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Fresh violence in Kosovo Serb protests

  • Story Highlights
  • Serb protesters in Kosovo hurl bottles, stones, firecrackers at U.N. police
  • U.S. diplomat calls attack by protesters on embassy in Belgrade "reprehensible"
  • Russia doesn't rule out force over Kosovo, ambassador to NATO warns
  • Russian Foreign Ministry says Kosovo's independence will have a "negative impact"
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(CNN) -- Kosovo's breakaway from Serbia provoked fresh unrest Friday as U.N. police were attacked by ethnic Serb demonstrators in northern Kosovo a day after angry demonstrations in the Serbian capital Belgrade left one person dead.

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Serbs throw a firecracker towards police guarding a bridge in the ethnically divided Kosovo town of Mitrovica.

The Associated Press said protesters among a crowd of 5,000 trying to cross a key bridge in the divided city of Mitrovica, hurled empty bottles and stones at the police. It was initially thought that the police retaliated with canisters of tear gas but AP later said this was actually firecrackers fired by protesters.

The demonstrators were waving Serbian flags and chanting "Kosovo is ours!" on what was the fifth day of protests since Kosovo's ethnic Albanian leaders declared independence from Serbia on Sunday.

The latest incident follows violent outbreaks in Belgrade which culminated in an attack on the U.S. Embassy that left one person dead and dozens injured, earning Serbia a stern rebuke from a senior U.S. diplomat on Friday.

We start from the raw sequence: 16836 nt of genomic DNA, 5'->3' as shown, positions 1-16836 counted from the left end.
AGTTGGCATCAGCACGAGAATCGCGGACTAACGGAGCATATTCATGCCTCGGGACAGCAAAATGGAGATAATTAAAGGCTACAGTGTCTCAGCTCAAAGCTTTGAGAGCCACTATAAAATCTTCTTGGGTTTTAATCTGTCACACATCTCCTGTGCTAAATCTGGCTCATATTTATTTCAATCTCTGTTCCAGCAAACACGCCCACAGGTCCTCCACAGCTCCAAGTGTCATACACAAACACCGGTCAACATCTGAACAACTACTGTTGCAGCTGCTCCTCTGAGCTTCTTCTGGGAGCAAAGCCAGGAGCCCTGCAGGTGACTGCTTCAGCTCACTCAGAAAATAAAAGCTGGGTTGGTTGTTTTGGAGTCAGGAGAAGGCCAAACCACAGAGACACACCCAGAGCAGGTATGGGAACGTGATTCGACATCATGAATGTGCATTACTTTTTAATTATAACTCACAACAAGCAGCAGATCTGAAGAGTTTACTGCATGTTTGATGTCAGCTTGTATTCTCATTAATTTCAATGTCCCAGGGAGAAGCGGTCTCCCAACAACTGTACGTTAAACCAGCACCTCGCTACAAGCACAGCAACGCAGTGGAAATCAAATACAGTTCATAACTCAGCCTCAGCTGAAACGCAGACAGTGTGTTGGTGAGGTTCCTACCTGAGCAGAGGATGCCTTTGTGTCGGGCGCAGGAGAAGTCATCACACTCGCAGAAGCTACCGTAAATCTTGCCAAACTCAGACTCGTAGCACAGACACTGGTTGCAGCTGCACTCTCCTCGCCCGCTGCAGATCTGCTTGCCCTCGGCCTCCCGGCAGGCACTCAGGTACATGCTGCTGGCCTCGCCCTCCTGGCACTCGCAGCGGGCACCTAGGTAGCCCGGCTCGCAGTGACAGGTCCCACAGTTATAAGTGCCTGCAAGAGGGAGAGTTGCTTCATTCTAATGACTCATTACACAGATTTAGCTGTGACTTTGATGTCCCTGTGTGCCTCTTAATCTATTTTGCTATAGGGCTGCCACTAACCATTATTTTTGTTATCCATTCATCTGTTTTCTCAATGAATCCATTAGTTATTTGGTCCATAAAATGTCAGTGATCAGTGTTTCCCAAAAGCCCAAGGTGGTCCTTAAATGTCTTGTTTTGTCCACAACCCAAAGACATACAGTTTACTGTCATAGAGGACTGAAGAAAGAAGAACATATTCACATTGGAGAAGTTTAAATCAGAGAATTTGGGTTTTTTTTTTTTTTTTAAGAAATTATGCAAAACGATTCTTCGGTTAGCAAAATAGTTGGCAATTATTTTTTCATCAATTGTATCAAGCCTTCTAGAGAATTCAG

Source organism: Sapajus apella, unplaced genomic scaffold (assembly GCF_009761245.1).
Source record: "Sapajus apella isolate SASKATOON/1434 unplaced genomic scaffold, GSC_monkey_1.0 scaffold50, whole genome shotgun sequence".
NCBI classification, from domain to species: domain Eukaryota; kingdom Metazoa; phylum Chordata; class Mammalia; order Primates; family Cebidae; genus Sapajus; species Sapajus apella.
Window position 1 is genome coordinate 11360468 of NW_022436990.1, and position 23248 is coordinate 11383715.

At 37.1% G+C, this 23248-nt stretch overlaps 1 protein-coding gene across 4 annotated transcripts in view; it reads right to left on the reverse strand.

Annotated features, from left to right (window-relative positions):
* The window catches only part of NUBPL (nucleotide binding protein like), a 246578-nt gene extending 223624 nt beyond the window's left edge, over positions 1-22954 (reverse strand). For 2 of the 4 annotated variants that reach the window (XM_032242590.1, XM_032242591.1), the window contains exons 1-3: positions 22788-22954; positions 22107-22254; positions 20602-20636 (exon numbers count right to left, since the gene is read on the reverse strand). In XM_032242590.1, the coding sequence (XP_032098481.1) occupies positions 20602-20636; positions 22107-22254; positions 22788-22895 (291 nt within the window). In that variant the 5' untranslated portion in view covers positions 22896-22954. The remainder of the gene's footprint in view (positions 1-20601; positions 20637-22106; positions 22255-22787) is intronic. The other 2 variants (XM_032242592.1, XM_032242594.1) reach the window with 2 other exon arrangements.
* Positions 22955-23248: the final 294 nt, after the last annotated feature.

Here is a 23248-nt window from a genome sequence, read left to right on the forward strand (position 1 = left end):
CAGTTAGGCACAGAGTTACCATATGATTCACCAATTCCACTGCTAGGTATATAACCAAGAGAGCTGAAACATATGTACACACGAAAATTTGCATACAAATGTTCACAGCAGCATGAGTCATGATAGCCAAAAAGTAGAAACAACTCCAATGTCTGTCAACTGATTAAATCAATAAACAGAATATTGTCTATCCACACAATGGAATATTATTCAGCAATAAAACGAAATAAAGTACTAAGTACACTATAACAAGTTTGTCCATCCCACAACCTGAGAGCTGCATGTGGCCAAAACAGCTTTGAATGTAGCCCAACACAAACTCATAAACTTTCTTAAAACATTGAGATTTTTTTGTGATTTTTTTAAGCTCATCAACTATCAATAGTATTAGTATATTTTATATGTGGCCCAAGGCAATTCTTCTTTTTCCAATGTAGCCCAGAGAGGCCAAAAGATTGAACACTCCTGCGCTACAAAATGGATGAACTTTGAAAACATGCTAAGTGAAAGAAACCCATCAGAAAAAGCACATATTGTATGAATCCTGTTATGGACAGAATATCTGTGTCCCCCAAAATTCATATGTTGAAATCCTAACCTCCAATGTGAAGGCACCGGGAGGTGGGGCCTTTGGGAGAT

Speaking to CNN, Undersecretary for Political Affairs R. Nicholas Burns said Serbia had a "fundamental responsibility" to protect U.S. diplomats and citizens, adding that Washington would hold Serbian Prime Minister Vojislav Kostunica and his government "personally responsible" for assaults on U.S. interests.

"What happened yesterday in Belgrade was absolutely reprehensible," said Burns. "This kind of thing should not happen in a civilized country."

Speaking on Thursday, Serbian Foreign Minister Vuk Jeremic, said: "Those scenes that we saw are regrettable. The Serbian government has repeated time and time again that any solution to the Kosovo problem -- other than a peaceful and mutually accepted compromise solution -- would lead to instability in the region. Unfortunately, this fell on deaf ears."

Serbian riot police were guarding the U.S. Embassy on Friday, one day after the charred body of a protester was found and dozens of people were reportedly injured in an attack by angry demonstrators.

Serbian TV showed someone trying to set fire to the U.S. flag at the embassy, which was closed and unstaffed when the masked protesters attacked. Riot police fired tear gas and lines of armored vehicles were deployed on the streets before the embassy perimeter was secured.

Belgrade fire officials said the body was found in an "unoccupied area" of one of the embassy buildings near the area reached by the demonstrators.